Under the Radar

Reinventing Stereo Sound With the Mass Fidelity Core


You could argue that the last big innovation in high-end audio recording was stereo in the 1950s. Sure we've had attempts at improvements since then (quadrophonic sound in the '70s, "surround sound" in the late '90s/early '00s), but nothing has really stuck. While you can really hear the two-channel stereo mix in a pair of good headphones, home audio setups have long been cursed by the "sweet spot," the one exact location in a room where a listener can actually hear the stereo effect as the artist and producer intended.

Mass Fidelity founder Ben Webster wants to "blow up the sweet spot" and the Mass Fidelity Core Wireless Speaker System is the company's first product in a line that wants to change the conversation about home audio. (Mass Fidelity also makes the awesome Relay, a Bluetooth DAC that's the ideal solution for streaming music to a classic hi-fi system.)


While the speaker normally retails for $599, Military.com readers can get $125 off the CORE through September 3, 2016 with the code MA125. You can order a unit here.

What's the attraction here? The Core is going after the same home audio market as Sonos and it's comparable to that company's PLAY:5 speaker. If you want to purchase multiple Core units, you can easily set up a multi-room system: push one button on top of the unit and it automatically creates a dedicated 5GHz dedicated network that can support up to 8 devices. There's also a rock-solid Bluetooth connection that will highjack the audio from your device if you get within range. It's by far the best wireless connection I've encountered on a speaker so far.

The CORE packs 120 watts of power into a tiny box that's 6" square and 4" high and weighs about 5 pounds. It has a built-in battery that really does last the promised twelve hours and fully recharges in about two hours with the included power brick.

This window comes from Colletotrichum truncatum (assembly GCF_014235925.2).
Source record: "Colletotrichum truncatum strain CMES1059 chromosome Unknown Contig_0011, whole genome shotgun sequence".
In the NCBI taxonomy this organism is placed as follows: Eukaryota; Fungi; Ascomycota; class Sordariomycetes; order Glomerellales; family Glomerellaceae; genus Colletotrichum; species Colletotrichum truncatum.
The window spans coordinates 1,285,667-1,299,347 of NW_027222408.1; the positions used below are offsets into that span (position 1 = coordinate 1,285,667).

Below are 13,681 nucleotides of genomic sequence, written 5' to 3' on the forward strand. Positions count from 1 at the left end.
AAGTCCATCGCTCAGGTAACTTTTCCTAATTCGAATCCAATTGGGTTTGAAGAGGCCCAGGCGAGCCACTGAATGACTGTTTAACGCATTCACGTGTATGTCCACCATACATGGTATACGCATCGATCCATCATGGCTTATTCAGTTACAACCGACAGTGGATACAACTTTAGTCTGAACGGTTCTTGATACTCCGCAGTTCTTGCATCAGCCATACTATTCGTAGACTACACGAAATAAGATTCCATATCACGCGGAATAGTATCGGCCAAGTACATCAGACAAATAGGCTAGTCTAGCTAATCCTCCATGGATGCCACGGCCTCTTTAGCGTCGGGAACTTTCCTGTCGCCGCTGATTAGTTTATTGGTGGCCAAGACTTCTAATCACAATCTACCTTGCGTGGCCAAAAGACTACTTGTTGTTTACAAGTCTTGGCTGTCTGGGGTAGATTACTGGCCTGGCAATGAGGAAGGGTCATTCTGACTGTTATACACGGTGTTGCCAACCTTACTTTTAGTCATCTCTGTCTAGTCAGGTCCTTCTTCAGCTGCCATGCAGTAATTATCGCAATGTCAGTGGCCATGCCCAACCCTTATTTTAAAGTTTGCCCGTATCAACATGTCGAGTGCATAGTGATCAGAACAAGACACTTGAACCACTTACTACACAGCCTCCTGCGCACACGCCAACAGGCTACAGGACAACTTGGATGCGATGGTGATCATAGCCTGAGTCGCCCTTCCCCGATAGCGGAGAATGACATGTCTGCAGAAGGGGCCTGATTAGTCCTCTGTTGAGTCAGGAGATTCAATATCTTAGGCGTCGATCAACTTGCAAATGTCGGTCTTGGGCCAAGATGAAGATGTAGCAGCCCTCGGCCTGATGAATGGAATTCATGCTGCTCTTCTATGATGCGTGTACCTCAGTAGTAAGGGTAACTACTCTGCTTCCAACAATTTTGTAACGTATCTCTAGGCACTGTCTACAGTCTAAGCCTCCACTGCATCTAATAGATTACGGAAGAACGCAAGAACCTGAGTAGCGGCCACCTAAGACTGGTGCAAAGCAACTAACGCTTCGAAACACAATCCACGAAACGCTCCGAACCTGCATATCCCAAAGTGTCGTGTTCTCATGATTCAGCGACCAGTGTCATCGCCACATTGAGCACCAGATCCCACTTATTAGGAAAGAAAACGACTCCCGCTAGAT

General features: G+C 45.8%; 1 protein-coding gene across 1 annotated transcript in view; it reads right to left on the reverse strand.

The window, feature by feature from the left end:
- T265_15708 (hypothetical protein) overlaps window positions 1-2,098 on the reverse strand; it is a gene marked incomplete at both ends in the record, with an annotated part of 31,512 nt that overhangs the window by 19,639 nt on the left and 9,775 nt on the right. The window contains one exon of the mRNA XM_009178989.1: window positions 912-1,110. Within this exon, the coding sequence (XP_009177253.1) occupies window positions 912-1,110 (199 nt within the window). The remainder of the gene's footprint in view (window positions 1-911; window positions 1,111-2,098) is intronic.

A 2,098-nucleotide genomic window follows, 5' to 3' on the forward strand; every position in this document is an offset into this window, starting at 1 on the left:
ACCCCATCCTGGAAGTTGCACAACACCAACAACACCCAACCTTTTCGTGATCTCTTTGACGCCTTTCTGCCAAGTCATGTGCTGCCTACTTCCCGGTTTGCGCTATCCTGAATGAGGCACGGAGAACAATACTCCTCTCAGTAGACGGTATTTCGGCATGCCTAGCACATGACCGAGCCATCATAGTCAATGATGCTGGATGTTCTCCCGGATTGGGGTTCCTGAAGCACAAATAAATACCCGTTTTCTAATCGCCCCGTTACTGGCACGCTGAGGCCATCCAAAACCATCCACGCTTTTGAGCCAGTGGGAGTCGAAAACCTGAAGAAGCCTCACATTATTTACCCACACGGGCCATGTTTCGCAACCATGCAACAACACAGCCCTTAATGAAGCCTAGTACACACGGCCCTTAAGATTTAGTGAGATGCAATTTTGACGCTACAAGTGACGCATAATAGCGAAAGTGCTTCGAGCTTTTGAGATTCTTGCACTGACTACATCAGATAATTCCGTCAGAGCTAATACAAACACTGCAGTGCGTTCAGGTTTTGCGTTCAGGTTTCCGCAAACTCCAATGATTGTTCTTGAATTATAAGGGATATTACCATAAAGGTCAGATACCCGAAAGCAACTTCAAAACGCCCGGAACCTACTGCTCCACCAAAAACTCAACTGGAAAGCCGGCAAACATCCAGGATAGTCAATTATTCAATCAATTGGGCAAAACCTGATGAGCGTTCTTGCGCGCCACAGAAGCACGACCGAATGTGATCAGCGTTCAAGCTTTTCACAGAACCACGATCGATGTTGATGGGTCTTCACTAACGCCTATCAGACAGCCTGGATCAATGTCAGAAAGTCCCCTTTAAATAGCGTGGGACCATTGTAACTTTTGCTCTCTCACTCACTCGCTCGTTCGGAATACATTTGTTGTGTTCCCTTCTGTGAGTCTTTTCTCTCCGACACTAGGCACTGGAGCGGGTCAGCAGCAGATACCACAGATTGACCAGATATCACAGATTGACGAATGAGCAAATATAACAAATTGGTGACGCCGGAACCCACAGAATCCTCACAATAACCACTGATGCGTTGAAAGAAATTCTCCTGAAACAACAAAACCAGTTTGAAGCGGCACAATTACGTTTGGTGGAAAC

The Core works as a speakerphone, there's an AUX in if you want to plug in an iPod or other wired device and there's a USB out for emergency phone charging. There's an optical input so you can use the CORE as a speaker for a cable box, Roku or Apple TV. There's NFC touch-to-pair technology for the Android user and it streams aptX and AAC audio. In short, it's got all the features you expect from a high-end wireless speaker.

So what's the difference here? Mass Fidelity calls it "acoustic holography." In plain English, you get a full stereo image no matter where you stand in the room. If you've ever struggled to hear music in true stereo from a home audio setup because you weren't in exactly the right place, you'll be shocked by the stereo imaging from the Core. Walk 360 degrees around the speaker and you get virtually the same sweet spot sound no matter where you are.

There's a trick here and it's based on research into wave field synthesis by European universities that started back in the late 1980s. Researchers filled gyms with thousands of speakers and amps and recorded data about what happened with thousands of individual tweaks were done to the volume level on each speaker. All that data got compiled and now the processing power in a single speaker has caught up to the data set.

The result is more than just a trick. The speaker sounds great even if you don't notice or care about stereo imaging and, if you do, it sounds like the beginning of a potential revolution in home audio. Mass Fidelity's Webster says that the company plans to license the technology soon and that acoustic holography should start showing up in headphones before too long.


Mass Fidelity also makes the Core Sub, a subwoofer that pairs with the the Core and sells for $299.  Here's the thing: bass on the Core sounds great and a really big part of the attraction is that all this amazing sound is coming out such a little box. Still, the audio market wants a subwoofer and the Core Sub offers the same one-touch pairing you get if you're using multiple Core speakers. Webster reports that some customers are using the Core as a TV speaker and the Core Sub definitely offers the kind of low-end boom you're going to want for action movies.


For most users, the Core will work beautifully on its own. It's a well-made piece of gear and takes up so little space that it's perfect for apartments. The stereo effect is truly impressive. It never sounds cheesy and it's hard to believe that kind of imaging and huge sound is coming from such a small unit. If you've left vinyl and CDs behind, this is an outstanding choice for hi-fi sound in a streaming world.

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